How does Physiotherapy help with Sports Injuries?
After a hard day’s work, I look forward to getting on the court for a few rounds of Squash with friends.
Twenty minutes into the first game, I heard a click but I ignored it until a persistent pain thwarted my elbow movement. I found it difficult to even pick up a glass of water. It was only when I visited the doctor that I found out that it was a severe tendon tear. I was prescribed rest, told to apply a cold pack on my injury and add a few exercises to my regime.
This incident is proof that sports injuries do not only plague those on the big field — Olympic athletes or football stars. They can happen to anyone who is physically active. Sports injuries, depending on their severity, are always followed by some form of athletic physiotherapy.
Ankle sprain, groin pull, hamstring strain, shin splints, knee injuries like an ACL tear or Patellofemoral syndrome — an injury resulting from the repetitive movement of your kneecap against your thigh bone, or tennis elbow are some of the most common and prevalent sports injuries that require immediate attention and guided sports physiotherapy. These injuries are typically caused due to weak or strained muscles, poor training methods, inadequate warm-up, lack of conditioning, incorrect movements, dehydration and some other factors. While some of them need a combination of surgery, medication, and sports physiotherapy, some can be treated completely with physiotherapy which is, in most cases, non-invasive.
What are the injuries treated by sports physiotherapy?
Physical rehabilitation or physiotherapy after an injury is based on the time taken for the healing process — which could be a pattern of the acute phase, subacute phase, and the chronic phase. Some of the most common treatments by a physiotherapist are listed below.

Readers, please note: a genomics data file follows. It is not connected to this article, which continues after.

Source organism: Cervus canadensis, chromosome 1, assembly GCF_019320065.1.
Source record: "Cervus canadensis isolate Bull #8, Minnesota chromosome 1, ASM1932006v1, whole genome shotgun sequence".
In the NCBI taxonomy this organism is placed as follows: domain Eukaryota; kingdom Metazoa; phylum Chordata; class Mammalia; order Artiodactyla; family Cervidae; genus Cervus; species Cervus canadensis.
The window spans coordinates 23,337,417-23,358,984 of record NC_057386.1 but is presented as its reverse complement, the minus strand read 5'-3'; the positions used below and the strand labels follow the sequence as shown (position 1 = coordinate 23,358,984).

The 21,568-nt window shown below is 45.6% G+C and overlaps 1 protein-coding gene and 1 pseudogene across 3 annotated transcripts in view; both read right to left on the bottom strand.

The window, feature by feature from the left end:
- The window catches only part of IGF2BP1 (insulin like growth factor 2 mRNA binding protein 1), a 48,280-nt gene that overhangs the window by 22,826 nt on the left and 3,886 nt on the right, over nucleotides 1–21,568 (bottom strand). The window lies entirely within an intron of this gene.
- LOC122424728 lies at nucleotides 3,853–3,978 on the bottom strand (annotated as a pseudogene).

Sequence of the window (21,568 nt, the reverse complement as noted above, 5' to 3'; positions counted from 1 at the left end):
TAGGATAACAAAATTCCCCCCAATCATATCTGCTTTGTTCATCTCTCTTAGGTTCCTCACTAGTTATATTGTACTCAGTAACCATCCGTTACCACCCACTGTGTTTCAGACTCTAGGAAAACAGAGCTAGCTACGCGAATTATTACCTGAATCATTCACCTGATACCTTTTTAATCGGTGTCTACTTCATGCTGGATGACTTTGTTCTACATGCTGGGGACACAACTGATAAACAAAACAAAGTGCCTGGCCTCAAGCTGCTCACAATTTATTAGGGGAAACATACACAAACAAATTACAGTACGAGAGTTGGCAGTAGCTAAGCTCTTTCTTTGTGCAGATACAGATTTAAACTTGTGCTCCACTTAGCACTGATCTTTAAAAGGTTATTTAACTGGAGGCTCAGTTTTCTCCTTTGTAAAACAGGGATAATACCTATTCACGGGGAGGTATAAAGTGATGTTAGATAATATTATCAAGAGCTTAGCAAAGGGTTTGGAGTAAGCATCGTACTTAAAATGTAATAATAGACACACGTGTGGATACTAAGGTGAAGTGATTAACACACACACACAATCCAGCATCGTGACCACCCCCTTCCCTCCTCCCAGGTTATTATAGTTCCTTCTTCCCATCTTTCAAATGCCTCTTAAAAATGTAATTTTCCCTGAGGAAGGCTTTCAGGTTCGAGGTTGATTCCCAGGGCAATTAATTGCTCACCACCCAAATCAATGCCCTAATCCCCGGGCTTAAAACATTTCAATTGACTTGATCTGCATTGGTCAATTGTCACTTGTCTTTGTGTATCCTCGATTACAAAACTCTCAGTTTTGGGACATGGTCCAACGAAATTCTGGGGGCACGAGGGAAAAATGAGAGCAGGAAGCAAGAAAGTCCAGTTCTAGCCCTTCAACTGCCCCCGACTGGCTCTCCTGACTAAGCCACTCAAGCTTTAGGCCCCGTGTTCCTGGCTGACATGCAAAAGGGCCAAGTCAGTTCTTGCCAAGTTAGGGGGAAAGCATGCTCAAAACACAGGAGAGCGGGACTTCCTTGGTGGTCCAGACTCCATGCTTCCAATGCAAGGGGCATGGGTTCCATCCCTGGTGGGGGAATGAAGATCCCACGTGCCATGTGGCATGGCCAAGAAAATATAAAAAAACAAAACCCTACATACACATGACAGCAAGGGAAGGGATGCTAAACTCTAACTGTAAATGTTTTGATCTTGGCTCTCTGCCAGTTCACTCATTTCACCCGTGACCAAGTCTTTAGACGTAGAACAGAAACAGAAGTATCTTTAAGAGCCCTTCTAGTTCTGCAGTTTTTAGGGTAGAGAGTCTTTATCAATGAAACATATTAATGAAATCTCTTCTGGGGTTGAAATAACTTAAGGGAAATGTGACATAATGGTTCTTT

This treatment is administered by an experienced musculoskeletal physiotherapist and helps regain movement in a restricted joint area. A combination of gentle joint mobilizations, mobility exercises, minimal energy techniques, joint manipulation, traction or distraction techniques, or PIM (Physiotherapy Instrument Mobilisation) mobilize joints, depending on the cause of joint stiffness.
Bulging disc, sciatica, neck pain, shoulder pain, carpal tunnel syndrome, tennis elbow, and pinched nerves are some of the reasons for neural tension. In this case, the neural tissues are treated with the application of neurodynamics and stretches.
This also includes the use of kinesiology taping. It uses strapping and taping techniques to reduce further injury.
Acupuncture and Dry Needling:
To provide relief to muscle pain and for faster injury rehabilitation acupuncture and dry needling are recommended. Needling is effective to release trigger points, especially in both peripheral and spinal areas.
Sports Injuries Need Special Attention
The acute phase of rehabilitation involves providing relief to painful areas and reducing inflammation. The R.I.C.E. (Rest-Ice-Compression-Elevation) principal controls and reduces inflammation. During the sub-acute phase, physiotherapists perform an active-assisted range of motion and strengthening exercises. In the chronic phase, the athlete is progressively brought back to pre-injury workout routines.
Apart from this, sportspersons may also experience concussions. A concussion is a traumatic brain injury that may result in bad headaches, an altered level of alertness or unconsciousness. Treating this is a multi-disciplinary effort and athletic physiotherapy plays an important role in helping the athlete return to the sport.
Since injuries can be life-altering for people with an active lifestyle, physiotherapists treat and approach sports injuries with a different perspective. Keeping in mind, that for a sportsperson, mobility and strength are key to bounce back into their daily lives.